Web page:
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Bush fire is a common hazard in South Eastern Nigeria as in other parts
of the country during the harmattan. Every year, thousands of hectares
of forests as well as suburban lands are severely burnt. These forest
fires have been catastrophic, destroying large areas of tropical rain
forests. However, some trees in these forests have proven to be fire
resistant. These tree species were identified by local people.
Flammability studies of fifteen of these fire tolerant trees of South
Eastern region of the country were carried out with a view to
encouraging their use in afforestation. The flame characteristics, viz.,
ignition time, flame propagation rate, after glow time, flame duration,
char formation, and limiting oxygen indices of these tree species were
carried out. In addition, physical properties such as densities and
moisture contents were evaluated in order to determine their effects on
their burning parameters. The values for these parameters vary among
the selected tree species. Density in particular, related to the ignition
and flame spread behaviours, although, for the denser hard woods
above 0.50g/cm3
and this dependence is less straight forward. Attempts
were made to explain these observations on the basis of thermal
conductivities, cellular structures, and presence of special flame resistant
pyrolysates at flaming temperature.
Title Page – – – – – – – – – i
Approval Page – – – – – – – ii
Dedication – – – – – – – – – iii
Acknowledgements – – – – – – – iv
Abstract – – – – – – – – – v
Table of Contents – – – – – – – vi
INTRODUCTION – – – – – – 1
1.1 Background – – – – – – – 1
1.2 Fires: A Historical Perspective- – – – – 2
2.1 Pyrolysis- – – – – – – – 8
2.2 Combustion – – – – – – – 14
2.3 Pyrolysis and Combustion – – – – – 20
2.4 Mechanism of Flame Retardancy – – – – 21
2.5 Fire Extinguishment- – – – –
2.6 The Burning Cycle – – – – – – 22
2.7 Tree Characterization – – – – – – 24
2.8 Fire Tolerance – – – – – – – 40
2.9 Factors that contribute to fire tolerance in Timbers- – 41
2.10 Flammability Testing – – – – – – 43
2.11 Scope of Work – – – – – – – 48
2.12 Objectives – – – – – – – – 48
EXPERIMENTAL – – – – – – 49
3.1 Materials and Methods – – – – – 49
3.2 Research Methodology – – – – – 54
3.3 Characteristics of the Samples – – – – 56
4.1 Oral Interview – – – – – – – 61
4.2 Effect of Density – – – – – – – 61
4.3 Effect of Moisture Content – – – – – 67
4.4 Burning Behaviours – – – – – – 67
4.5 Flame Propagation Rate – – – – – 68
4.6 After Glow Time – – – – – – – 70
4.7 Ignition Time – – – – – – – 73
4.8 Flame Duration – – – – – – – 75
4.9 Ash Formation and Glowing Combustion – – 76
4.10 Limiting Oxygen Index – – – – – – 79
4.11 Conclusions- – – – – – – – 80
REFERENCES – – – – – – – – 81
APPENDICES – – – – – – – – – 91
The use of dry natural wood in building, construction and for furniture is
well established[1]. Wood is generally regarded as possessing a high
degree of combustibility when sufficient quantity of heat energy is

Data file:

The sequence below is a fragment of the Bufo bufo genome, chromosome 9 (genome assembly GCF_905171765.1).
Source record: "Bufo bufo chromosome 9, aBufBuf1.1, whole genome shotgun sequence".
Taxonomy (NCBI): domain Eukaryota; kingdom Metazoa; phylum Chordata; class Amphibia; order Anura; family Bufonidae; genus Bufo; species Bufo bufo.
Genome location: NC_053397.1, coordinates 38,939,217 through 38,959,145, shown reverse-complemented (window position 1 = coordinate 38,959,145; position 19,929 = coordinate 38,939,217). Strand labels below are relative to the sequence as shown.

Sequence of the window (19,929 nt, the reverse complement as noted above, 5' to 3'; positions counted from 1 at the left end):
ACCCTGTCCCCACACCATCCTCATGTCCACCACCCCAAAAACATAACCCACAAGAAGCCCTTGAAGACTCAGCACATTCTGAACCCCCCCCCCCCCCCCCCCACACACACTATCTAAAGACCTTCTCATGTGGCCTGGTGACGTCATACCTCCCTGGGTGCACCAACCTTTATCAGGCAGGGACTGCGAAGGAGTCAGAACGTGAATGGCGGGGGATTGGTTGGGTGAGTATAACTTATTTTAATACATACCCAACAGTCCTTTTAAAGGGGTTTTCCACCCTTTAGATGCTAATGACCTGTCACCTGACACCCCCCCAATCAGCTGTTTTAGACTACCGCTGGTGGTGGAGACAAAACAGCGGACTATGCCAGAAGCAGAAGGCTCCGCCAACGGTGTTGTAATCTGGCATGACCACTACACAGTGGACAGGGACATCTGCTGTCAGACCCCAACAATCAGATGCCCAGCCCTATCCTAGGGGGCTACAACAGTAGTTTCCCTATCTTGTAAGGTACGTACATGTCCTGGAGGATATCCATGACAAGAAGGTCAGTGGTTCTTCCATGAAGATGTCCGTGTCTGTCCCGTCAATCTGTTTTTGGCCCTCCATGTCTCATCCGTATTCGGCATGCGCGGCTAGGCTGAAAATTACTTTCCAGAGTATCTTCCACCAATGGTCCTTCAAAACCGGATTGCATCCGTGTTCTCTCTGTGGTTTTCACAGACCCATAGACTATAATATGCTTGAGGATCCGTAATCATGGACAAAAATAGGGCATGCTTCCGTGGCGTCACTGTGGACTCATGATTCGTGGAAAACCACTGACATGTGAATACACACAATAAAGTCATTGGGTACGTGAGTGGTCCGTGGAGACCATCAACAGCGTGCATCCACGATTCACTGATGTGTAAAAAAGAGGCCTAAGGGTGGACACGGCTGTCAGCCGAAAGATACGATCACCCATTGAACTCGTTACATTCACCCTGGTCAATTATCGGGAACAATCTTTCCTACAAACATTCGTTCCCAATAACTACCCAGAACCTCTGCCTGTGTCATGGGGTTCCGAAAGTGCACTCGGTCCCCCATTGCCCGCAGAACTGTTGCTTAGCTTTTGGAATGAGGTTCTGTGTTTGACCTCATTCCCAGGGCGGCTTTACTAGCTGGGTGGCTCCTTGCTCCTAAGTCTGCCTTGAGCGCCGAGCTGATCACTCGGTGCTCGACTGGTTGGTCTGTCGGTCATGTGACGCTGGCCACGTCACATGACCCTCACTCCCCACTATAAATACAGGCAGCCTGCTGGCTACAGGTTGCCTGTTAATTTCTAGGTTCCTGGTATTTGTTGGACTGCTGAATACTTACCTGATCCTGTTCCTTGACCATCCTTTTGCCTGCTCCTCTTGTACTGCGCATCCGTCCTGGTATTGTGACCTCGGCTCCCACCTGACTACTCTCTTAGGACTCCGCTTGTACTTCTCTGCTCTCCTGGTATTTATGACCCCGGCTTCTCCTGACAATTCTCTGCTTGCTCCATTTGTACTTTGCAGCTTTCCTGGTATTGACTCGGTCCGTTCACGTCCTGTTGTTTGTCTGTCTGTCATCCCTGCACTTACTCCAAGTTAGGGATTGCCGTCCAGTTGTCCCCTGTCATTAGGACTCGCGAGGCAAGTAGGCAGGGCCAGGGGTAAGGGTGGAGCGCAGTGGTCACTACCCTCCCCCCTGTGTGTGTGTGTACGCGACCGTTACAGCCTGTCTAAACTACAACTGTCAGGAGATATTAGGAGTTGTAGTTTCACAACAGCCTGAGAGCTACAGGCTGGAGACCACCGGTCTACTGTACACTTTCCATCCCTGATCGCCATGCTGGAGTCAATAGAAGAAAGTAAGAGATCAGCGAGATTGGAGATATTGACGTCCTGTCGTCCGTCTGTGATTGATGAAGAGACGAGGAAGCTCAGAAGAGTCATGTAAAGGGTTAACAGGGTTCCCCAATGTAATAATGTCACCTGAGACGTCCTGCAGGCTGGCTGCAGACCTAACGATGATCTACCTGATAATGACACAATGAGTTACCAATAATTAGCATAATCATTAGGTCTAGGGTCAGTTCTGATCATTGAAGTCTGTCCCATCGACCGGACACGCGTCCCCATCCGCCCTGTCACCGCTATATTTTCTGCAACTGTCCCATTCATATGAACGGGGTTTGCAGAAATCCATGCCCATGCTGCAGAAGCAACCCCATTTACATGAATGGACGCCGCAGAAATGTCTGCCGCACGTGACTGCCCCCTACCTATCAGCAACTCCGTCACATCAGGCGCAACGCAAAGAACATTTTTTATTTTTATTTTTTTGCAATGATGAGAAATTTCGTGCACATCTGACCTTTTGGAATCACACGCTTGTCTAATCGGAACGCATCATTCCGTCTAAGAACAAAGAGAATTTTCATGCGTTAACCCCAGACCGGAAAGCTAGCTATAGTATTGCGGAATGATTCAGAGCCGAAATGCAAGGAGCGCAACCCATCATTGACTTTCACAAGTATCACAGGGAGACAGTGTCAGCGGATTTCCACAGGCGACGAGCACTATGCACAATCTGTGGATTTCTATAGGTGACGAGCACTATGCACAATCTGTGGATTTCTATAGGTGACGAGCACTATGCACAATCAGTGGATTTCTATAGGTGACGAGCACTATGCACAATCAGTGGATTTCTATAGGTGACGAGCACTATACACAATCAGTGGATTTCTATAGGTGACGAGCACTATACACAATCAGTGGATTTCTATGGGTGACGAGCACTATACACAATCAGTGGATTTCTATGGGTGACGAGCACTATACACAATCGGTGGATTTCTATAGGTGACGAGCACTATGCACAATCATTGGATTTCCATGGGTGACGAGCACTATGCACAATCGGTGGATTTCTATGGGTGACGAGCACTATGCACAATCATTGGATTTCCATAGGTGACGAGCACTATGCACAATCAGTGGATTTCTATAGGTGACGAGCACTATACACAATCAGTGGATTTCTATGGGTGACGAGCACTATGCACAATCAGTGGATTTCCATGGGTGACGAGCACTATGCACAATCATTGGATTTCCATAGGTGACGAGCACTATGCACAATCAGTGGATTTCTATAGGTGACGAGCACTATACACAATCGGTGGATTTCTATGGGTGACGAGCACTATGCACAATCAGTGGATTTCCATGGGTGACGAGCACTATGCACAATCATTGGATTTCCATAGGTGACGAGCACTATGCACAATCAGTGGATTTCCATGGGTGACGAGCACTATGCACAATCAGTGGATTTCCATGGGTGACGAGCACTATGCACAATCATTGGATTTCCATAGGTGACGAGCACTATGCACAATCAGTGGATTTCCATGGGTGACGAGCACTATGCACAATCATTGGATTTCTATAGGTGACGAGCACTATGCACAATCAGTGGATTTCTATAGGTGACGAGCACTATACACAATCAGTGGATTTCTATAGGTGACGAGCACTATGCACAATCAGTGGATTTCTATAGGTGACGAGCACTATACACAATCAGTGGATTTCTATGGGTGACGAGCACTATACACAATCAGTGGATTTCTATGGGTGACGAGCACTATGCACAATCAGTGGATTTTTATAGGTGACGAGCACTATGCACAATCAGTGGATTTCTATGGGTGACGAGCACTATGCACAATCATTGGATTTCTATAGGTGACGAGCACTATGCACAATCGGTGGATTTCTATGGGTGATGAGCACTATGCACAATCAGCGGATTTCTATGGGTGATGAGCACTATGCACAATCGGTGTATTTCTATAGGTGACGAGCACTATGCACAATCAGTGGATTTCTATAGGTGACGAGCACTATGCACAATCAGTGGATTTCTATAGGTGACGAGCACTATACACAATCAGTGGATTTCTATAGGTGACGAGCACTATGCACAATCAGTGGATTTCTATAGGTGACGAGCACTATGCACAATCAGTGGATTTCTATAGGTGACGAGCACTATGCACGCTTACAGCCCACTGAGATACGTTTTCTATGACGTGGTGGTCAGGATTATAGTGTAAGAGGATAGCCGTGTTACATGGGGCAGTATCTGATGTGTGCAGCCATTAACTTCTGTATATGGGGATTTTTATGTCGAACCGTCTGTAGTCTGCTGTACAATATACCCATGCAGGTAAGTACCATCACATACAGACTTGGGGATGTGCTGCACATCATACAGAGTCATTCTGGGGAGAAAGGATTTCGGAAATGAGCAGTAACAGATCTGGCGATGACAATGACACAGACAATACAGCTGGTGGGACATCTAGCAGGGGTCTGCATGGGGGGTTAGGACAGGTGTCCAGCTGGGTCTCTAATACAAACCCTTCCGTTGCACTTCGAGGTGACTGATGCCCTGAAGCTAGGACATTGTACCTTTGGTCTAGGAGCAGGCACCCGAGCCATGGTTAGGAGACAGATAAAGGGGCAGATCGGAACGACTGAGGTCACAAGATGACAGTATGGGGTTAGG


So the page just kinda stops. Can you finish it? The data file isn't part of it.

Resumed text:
applied[1]. It can be ignited by a variety of fire sources and once ignited
the flame may spread rapidly across the surface with slower progress
through the bulk until the fire becomes general. This is the cause of
significant numbers of injuries and fatalities in fires reported yearly by
various countries[2-4]. Because of this, and within the African continent,
the phenomenon of combustion in terms of pyrolysis and flammability
has been the subject of extensive studies directed towards three primary
interests: building and contents, forest and grassland fires[1].
In its broadest sense, the performance of wood in fires can be described
in terms of three distinct burning phenomena namely ignition, flamming
and glowing, which present different potential hazards, and should be
approached in different ways. In the past, many studies of the thermal
decomposition of cellulose or lignocelluose have been reported [5-10].
The ignition properties of cellulose materials have been reviewed and
discussed in various publications [11-13]. Nonetheless, it is surprising
that little literature is available on the thermal characteristics of tropical
timbers. There is no doubt that in the near future, the wood resources of
the temperate zones cannot support an increasing wood demand. The
vast resources of the tropical rainforests should therefore become of
decisive interest for future timber and forest planning, renewal and
Fire or flame, simply put, is a region of hot gases raised to
incandescence [14]. This definition implies that the burning material,
which are in most cases polymers, (compounds having very high molar
mass) such as cellulose, plastics, rubbers, etc, must be able to supply
gases that burn.
Man began to emerge from the cave when he learnt to use fire. The
acquisition of the skill to use and control fire and its products is no
doubt, one of the most fundamental inventions. The eventual spread of
man across the Earth’s surface is directly linked with his ability to make
and control fire. This is so because, otherwise, man would have been
restricted to live only in areas with a hospitable warm climate. The
importance of fire in the human experience is attested by the fact that it
has been observed in every human culture of the recent past [14].
It is reasonable to state that the advent of the match in 1680 when
Robert Boyle used white phosphorus to ignite sulphur-tipped wood
splints was a huge success for fire making[13]. An improvement on this
came in 1827 when John Walker developed a match which was ignited
by drawing its head between layers of sand paper (the friction match)
[13]. Finally the safety match, these days a common household item,
was perfected by the Swedes in 1855[13].
Fire is a natural environmental phenomenon and has been an integral
part of our eco-system for millennium. The population and development
of North America has repeatedly brought humans into contacts with fire
in all manner of circumstances including wildland fires. Over the past
400 years [15], Americans as a society have grown to gear all forms of
fire and have sought ways to suppress it as completely as possible.
Wildland fires, however, pose unique challenges to the fire service and
require vastly different approaches to its prevention, mitigation, and
suppression. As more people choose to leave the cities and build their
homes in the “wildland/urban” interface, it is critical that these concerns
are addressed.
Natural wildland fires are generally caused by lightning, which strikes the
earth an average of 100 times each second or 3 billion times every
year[16] and has caused some of the most notable wildland fires in the